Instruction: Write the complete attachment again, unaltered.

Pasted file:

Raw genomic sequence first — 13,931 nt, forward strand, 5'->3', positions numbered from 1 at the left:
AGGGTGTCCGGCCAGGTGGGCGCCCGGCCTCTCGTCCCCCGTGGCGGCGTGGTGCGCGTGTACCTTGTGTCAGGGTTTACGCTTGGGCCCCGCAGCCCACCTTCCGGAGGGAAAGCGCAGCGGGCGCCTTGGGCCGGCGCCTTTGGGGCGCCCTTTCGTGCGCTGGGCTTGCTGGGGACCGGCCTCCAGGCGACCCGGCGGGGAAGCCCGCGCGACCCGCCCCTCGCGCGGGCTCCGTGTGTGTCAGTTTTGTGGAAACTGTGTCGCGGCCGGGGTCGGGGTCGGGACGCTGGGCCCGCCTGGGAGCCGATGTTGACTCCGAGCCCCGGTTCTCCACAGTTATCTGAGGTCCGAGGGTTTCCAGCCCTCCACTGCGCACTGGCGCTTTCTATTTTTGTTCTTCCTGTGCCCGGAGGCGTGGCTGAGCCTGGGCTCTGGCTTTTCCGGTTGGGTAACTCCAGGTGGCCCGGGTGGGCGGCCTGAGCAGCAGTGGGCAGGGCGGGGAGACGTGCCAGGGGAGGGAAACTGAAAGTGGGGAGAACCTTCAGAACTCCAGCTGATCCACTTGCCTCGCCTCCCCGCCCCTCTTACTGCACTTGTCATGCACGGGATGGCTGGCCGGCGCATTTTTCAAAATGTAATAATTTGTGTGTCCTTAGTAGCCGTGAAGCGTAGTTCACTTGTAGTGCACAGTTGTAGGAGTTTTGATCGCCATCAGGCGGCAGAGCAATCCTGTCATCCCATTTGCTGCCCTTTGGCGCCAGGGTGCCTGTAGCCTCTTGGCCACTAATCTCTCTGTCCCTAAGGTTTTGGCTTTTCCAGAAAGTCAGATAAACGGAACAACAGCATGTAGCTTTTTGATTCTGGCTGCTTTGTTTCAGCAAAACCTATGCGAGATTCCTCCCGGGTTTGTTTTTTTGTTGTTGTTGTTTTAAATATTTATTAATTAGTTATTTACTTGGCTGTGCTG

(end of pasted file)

Raw genomic sequence first — 13,931 nt, forward strand, 5'->3', positions numbered from 1 at the left:
AGGGTGTCCGGCCAGGTGGGCGCCCGGCCTCTCGTCCCCCGTGGCGGCGTGGTGCGCGTGTACCTTGTGTCAGGGTTTACGCTTGGGCCCCGCAGCCCACCTTCCGGAGGGAAAGCGCAGCGGGCGCCTTGGGCCGGCGCCTTTGGGGCGCCCTTTCGTGCGCTGGGCTTGCTGGGGACCGGCCTCCAGGCGACCCGGCGGGGAAGCCCGCGCGACCCGCCCCTCGCGCGGGCTCCGTGTGTGTCAGTTTTGTGGAAACTGTGTCGCGGCCGGGGTCGGGGTCGGGACGCTGGGCCCGCCTGGGAGCCGATGTTGACTCCGAGCCCCGGTTCTCCACAGTTATCTGAGGTCCGAGGGTTTCCAGCCCTCCACTGCGCACTGGCGCTTTCTATTTTTGTTCTTCCTGTGCCCGGAGGCGTGGCTGAGCCTGGGCTCTGGCTTTTCCGGTTGGGTAACTCCAGGTGGCCCGGGTGGGCGGCCTGAGCAGCAGTGGGCAGGGCGGGGAGACGTGCCAGGGGAGGGAAACTGAAAGTGGGGAGAACCTTCAGAACTCCAGCTGATCCACTTGCCTCGCCTCCCCGCCCCTCTTACTGCACTTGTCATGCACGGGATGGCTGGCCGGCGCATTTTTCAAAATGTAATAATTTGTGTGTCCTTAGTAGCCGTGAAGCGTAGTTCACTTGTAGTGCACAGTTGTAGGAGTTTTGATCGCCATCAGGCGGCAGAGCAATCCTGTCATCCCATTTGCTGCCCTTTGGCGCCAGGGTGCCTGTAGCCTCTTGGCCACTAATCTCTCTGTCCCTAAGGTTTTGGCTTTTCCAGAAAGTCAGATAAACGGAACAACAGCATGTAGCTTTTTGATTCTGGCTGCTTTGTTTCAGCAAAACCTATGCGAGATTCCTCCCGGGTTTGTTTTTTTGTTGTTGTTGTTTTAAATATTTATTAATTAGTTATTTACTTGGCTGTGCTG